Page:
Claims Conference Pension Changes

Two rounds of Claims Conference negotiations with the German government within one year have substantially altered the contours of compensation programs available to Holocaust victims.

Two rounds of Claims Conference negotiations with the German government within one year have substantially altered the contours of compensation programs available to Holocaust victims.

The Claims Conference is very pleased to announce significant changes in the eligibility criteria for Holocaust survivor pensions from the Claims Conference Article 2 Fund and Central and Eastern European Fund (CEEF) as of January 1, 2013. After long and hard-fought negotiations with the German government, these pensions may now be paid to thousands of additional survivors whose persecution history was previously not recognized by German criteria for this program. Full criteria are at www.claimscon.org/article2.

The special pensions being paid to eligible survivors who were in a ghetto for 3 to 11 months will increase to €300 per month and become a standard Article 2 Fund or CEEF payment.  As of November 1, 2012, the requirement that a survivor had to be age 75 or over to receive this special payment was abolished.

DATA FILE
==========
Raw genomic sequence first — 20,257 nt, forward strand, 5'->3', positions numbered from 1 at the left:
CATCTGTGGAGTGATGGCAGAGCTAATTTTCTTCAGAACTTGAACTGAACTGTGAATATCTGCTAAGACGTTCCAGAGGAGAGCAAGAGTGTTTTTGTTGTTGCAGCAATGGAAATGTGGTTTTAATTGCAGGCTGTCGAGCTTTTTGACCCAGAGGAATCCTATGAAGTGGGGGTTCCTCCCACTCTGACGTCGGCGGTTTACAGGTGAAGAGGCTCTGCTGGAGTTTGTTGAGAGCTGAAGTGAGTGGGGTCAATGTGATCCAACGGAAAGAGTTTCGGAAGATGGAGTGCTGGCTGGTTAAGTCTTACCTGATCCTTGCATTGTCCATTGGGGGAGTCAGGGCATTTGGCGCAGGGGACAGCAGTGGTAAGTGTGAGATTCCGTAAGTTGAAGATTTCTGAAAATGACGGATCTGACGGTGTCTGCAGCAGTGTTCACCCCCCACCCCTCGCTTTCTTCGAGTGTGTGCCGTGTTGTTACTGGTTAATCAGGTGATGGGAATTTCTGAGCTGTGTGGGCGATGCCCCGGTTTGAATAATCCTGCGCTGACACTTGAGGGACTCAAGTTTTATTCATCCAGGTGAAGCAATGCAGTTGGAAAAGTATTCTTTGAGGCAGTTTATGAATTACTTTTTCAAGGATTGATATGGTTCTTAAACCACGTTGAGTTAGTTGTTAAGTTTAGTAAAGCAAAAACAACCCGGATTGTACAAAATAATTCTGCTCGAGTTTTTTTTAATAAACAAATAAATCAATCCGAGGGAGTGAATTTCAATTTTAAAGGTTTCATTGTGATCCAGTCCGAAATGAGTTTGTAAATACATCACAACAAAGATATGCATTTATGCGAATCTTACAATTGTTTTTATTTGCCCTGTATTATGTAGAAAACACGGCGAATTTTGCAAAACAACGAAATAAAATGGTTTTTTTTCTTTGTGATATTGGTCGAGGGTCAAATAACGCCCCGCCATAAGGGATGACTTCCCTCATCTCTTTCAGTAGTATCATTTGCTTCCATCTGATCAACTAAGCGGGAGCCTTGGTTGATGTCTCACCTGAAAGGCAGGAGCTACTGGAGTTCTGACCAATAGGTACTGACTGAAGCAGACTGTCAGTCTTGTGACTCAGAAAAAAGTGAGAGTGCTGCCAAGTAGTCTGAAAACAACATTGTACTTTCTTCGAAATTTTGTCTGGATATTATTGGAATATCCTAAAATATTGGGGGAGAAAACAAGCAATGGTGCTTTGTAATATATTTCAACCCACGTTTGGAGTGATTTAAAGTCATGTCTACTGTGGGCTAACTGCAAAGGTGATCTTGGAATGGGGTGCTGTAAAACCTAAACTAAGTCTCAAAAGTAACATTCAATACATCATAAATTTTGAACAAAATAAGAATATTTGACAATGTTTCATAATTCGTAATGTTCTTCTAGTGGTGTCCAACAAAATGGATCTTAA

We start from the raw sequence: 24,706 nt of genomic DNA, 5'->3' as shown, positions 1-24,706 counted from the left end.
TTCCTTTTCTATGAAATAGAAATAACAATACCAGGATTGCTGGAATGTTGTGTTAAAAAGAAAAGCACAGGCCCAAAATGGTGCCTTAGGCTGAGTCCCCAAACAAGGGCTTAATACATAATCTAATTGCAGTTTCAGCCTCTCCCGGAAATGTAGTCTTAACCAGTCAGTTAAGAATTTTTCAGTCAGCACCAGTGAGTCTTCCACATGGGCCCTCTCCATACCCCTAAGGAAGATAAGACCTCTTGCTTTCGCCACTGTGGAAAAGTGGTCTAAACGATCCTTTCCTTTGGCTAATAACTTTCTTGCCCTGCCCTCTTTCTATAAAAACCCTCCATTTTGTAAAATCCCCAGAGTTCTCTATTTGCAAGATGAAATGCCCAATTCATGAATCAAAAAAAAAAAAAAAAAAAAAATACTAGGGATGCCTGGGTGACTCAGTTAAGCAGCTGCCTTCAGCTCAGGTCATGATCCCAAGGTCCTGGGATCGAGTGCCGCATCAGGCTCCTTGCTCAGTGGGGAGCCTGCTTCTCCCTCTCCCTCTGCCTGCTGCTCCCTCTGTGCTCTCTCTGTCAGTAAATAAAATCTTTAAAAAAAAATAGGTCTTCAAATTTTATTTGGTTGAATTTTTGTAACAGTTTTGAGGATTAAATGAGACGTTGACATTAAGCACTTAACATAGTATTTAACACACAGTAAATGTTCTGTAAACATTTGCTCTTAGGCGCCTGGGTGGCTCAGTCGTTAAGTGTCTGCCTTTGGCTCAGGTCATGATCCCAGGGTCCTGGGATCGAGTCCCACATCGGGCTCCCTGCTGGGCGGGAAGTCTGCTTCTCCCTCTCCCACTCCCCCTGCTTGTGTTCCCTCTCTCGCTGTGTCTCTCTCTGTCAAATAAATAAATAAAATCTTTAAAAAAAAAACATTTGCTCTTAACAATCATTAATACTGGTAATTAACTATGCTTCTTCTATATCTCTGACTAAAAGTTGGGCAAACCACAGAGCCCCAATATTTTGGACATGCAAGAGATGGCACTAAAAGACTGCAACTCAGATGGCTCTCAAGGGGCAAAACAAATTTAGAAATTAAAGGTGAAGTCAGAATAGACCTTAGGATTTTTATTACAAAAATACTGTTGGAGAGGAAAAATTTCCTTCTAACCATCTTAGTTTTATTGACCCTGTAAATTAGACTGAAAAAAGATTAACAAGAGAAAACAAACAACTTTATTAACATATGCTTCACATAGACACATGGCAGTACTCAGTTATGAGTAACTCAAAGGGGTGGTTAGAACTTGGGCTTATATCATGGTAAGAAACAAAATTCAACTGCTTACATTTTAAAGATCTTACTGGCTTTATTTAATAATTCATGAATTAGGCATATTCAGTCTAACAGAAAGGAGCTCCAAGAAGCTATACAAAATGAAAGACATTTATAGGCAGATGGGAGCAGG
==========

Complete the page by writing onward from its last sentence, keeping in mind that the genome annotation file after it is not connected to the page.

The Claims Conference also negotiated to reduce the time from 12 months to 6 months that victims had to have lived in hiding or under false identity in Nazi-occupied territories in order to be eligible for Claims Conference pensions. This will make up to 5,000 survivors eligible for monthly pensions starting January 1, 2013, affecting primarily survivors persecuted in Hungary, Italy, France, Greece, and Slovakia. This follows a change in the criteria negotiated in November 2011 that reduced the time in hiding or living under false identity from 18 to 12 months.

In addition to all these changes, pensions paid to survivors living in Eastern Europe from the Central and Eastern European Fund will be the same as from Article 2 as of January 1, a long-sought goal of the Claims Conference. We have maintained that compensation amounts paid for the same persecution histories should be equal irrespective of current country of residence.

To summarize, pensions may now be paid to survivors who were in a concentration camp, labor camp or labor battalion; in a ghetto for 3 months or longer; or in hiding or living under false identity for 6 months in Nazi-occupied territory or for 12 months in satellite states; and who meet all other criteria of the program, which can be found at Learn more about the Article 2 Program. 

Along with the changes in the pension programs, there will be one-time payments made for the first time to 80,000 Nazi victims in the former Soviet Union, who have never before received any compensation to acknowledge their persecution.

These historic changes to compensation programs have gone a long way toward ensuring that every Holocaust victim is able to receive payment, but there is still more to be done and the Claims Conference will continue working for as long as needed on behalf of survivors.